Sunday, October 26, 2014

Scratch. Crackle. Pop. Falling big on Zion's Tradiest of Trade Routes

By Lizzy Scully, March 2013

Standing on my single set of ancient Metolius pocket aiders, I stared at the three lobes of my Alien that were nestled in the sandstone seam in front of me. Hmmm… not so good. I quickly placed a micro-sized HB Offset into the seam. It was tiny tiny, nearly the tinest micro-nut I owned, in fact (a #1). Then I tried to distribute my weight evenly on the two pieces.

Scratch. Crackle. Pop.

Another lobe of my alien ground its way out of the crack, dusting me with red sand. Now I stood with my left foot in aiders that hung from an alien with only two lobes in the rock and simultaneously felt the little nut on which my right aiders rested start to slip.

“Good chance my gear’s gonna pop!” I yelled down to my buddy, Joel Love. It was his first wall.

“Do you have any good gear in?” he shouted up nervously.

“Sure, bomber, just down there,” I hollered back, pointing to a slightly larger HB Offset, #5, 10 or so feet below. I was sure it would hold.

And then I was off, falling into space. And it didn’t hold. I think I let out a holler. I’m sure I did, but I don’t actually remember. I remember only that I had time to think both, “When am I going to stop?” and “Jeez, how many pieces am I pulling out?”

Ping, ping, ping… gear zippered out of the crack.

I did stop, finally, and I hung there for a minute, four itty bitty nuts and a blue Alien dangling in front of me. “Whoa! That was big. S**t.”

“You OK?” Joel shouted up, but not as loudly as I was much closer to him now.

“Oh f**k! F**k f**k,” I said in reply as I looked up. I was 35, maybe 40 feet from my high point. I’d have to redo the entire C2+ section again. Sigh. So much for finishing our wall before dark.


That was my biggest fall, for sure. I wish I could say it was on some super gnarly, daredevil, amazing first ascent in Pakistan. But it wasn’t. It was the trade route Spaceshot in Zion National Park, a route I first had done 16 years ago in a day, at age 23. Some argue the crux is just C2, but I’ll take SuperTopo’s assessment that it’s C2+. It certainly felt +++ to me. I haven’t led a proper aid pitch since I solo aid climbed Moonlight Buttress a dozen years ago, at age 26. Lucky for me I seemed to remember my second go on the seam. Laser focused, I made quick work of it, thinking, “if I don’t get us down by dinner, Melissa (Joel’s wife and one of my close friends) is going to kick my butt!” She wouldn’t actually, but I wanted us to get down. I had something to prove to myself—that I could still climb big walls, lead all the pitches, and not destroy my body in the meantime.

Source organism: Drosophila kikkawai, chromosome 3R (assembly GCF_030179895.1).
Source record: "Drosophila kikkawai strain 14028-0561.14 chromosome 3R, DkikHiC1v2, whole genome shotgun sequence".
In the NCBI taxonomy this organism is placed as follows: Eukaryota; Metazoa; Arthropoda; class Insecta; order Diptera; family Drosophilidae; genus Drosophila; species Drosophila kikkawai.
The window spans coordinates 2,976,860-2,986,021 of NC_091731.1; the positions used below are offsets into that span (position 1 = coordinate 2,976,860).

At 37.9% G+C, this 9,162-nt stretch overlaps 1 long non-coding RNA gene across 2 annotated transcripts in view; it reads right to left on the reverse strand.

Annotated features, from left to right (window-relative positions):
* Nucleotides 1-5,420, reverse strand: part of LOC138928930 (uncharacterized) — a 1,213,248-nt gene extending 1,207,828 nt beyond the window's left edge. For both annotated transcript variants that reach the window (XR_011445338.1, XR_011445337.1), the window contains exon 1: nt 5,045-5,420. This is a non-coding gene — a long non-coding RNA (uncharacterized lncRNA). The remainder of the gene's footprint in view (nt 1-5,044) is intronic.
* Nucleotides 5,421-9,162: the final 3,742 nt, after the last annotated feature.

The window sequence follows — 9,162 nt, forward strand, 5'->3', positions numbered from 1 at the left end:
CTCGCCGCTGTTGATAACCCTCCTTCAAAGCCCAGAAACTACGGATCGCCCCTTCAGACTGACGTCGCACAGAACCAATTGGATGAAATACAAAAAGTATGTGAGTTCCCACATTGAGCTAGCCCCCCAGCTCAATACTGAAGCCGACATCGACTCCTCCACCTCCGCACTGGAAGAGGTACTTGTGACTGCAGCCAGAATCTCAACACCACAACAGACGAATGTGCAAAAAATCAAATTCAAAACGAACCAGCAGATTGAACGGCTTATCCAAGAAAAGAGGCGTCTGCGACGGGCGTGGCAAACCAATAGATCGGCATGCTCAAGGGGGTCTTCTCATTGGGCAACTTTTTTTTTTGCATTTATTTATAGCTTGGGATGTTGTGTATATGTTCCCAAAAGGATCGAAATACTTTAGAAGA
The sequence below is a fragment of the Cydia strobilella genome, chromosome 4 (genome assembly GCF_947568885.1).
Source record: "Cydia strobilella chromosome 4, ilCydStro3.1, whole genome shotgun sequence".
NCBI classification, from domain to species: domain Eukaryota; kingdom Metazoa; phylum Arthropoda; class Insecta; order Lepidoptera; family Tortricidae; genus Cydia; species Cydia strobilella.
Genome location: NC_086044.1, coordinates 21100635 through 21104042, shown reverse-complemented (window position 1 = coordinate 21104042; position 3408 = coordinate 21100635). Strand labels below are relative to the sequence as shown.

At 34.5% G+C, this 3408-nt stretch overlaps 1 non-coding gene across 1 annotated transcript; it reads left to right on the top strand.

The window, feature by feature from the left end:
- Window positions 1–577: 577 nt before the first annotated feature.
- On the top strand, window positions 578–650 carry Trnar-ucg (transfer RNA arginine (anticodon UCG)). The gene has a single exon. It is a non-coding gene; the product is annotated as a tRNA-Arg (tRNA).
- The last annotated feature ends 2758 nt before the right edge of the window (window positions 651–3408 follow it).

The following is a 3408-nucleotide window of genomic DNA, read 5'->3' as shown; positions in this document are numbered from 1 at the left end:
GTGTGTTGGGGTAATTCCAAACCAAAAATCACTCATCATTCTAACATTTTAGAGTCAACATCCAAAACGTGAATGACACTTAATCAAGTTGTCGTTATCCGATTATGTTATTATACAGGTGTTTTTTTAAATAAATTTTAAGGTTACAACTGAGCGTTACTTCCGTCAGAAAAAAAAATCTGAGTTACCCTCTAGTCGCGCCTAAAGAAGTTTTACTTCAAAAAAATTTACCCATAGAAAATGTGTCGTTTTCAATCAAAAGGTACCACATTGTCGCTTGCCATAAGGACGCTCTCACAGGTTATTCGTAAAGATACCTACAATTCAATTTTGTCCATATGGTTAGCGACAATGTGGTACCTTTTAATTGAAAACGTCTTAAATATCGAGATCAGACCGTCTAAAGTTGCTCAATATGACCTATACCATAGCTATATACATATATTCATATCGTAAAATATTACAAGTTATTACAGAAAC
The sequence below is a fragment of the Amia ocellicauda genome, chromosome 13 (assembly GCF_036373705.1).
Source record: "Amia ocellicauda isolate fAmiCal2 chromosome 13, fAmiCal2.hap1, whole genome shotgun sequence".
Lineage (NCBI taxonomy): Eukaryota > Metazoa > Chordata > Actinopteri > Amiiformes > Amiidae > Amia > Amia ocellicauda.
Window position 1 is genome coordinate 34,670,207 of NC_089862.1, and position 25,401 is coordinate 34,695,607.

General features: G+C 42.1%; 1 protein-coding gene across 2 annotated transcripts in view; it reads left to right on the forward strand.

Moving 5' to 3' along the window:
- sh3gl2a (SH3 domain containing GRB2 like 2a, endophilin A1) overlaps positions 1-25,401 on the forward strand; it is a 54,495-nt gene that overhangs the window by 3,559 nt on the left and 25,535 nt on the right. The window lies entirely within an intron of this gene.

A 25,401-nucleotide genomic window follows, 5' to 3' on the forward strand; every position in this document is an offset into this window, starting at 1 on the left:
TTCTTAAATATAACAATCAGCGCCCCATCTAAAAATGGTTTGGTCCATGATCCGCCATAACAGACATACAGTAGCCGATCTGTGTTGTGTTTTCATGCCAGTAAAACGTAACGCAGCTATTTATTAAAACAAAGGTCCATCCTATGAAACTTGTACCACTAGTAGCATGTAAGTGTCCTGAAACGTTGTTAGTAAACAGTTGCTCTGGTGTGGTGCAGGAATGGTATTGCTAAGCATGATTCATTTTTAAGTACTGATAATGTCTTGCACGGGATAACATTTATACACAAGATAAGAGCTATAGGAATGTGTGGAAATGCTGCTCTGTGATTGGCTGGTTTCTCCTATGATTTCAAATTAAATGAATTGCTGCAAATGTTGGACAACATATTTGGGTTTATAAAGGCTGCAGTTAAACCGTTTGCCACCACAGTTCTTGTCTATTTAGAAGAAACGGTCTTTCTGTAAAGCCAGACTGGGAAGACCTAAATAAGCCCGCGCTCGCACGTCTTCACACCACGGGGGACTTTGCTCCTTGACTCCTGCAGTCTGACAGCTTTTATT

You see, three years ago almost to the day I had this crazy thing happen. One day while bouldering at Carter Lake, Colo., my ankles started to swell up. Within two days, they were both the size of cantaloupes, and every joint in my body burned with intense pain. To make a really long story short, I spent time in the hospital, couldn’t walk faster than a 100-year-old for three months, and then spent the next year trying to figure out why most of the joints in my body felt like they were being stuck with razor-sharp knives that had been roasted over a hot fire. WTF, right?

It turns out I have a rare autoimmune disease called Ankylosing Spondylitis. It causes major inflammation and arthritis. I had always wondered why my body was so prone to tendonitis and was so slow to heal. My best friend Heidi always tells me, “Your body is just not made to climb!” But I persist. Twenty years later, it’s still all I want to do with my free time.

So what’s an obsessed climber to do when she has some gnarly disease that pretty much means her tendons and joints will break all the time? Figure out what the hell is going on and make major life changes. I took Western meds for 1.5 years and I discovered that if I just stay away from inflammatory foods (such as coffee, alcohol, refined sugar, etc), if I don’t eat starch, if I sleep well, and if I simplify my life and have less stress, well then I feel less pain. Phew, that’s a lot right. And sometimes a girl just wants a margarita! This disease is super inconvenient. And even when I’m extra careful to ensure I do everything absolutely right, I never really know how my body will react to my climbing endeavors.

So back to the fall and the wall. I didn’t know if my body could handle Spaceshot. It’s definitely the biggest, most demanding thing I’ve tried to do since this crazy thing happened to my body. Would I be alright—me, leading all the pitches, teaching my friend Joel to wall climb? Granted, he’s a 5.13 climber and super bright, so I didn’t really have to worry about him. He figured the systems and rope management quickly. But, I did have to worry about me. I confessed to Melissa the night before, “I’m not worried about Joel, I’m not worried about falling (the route is so steep), and I’m not worried about our safety; I’m worried about my body holding up under such pressure.”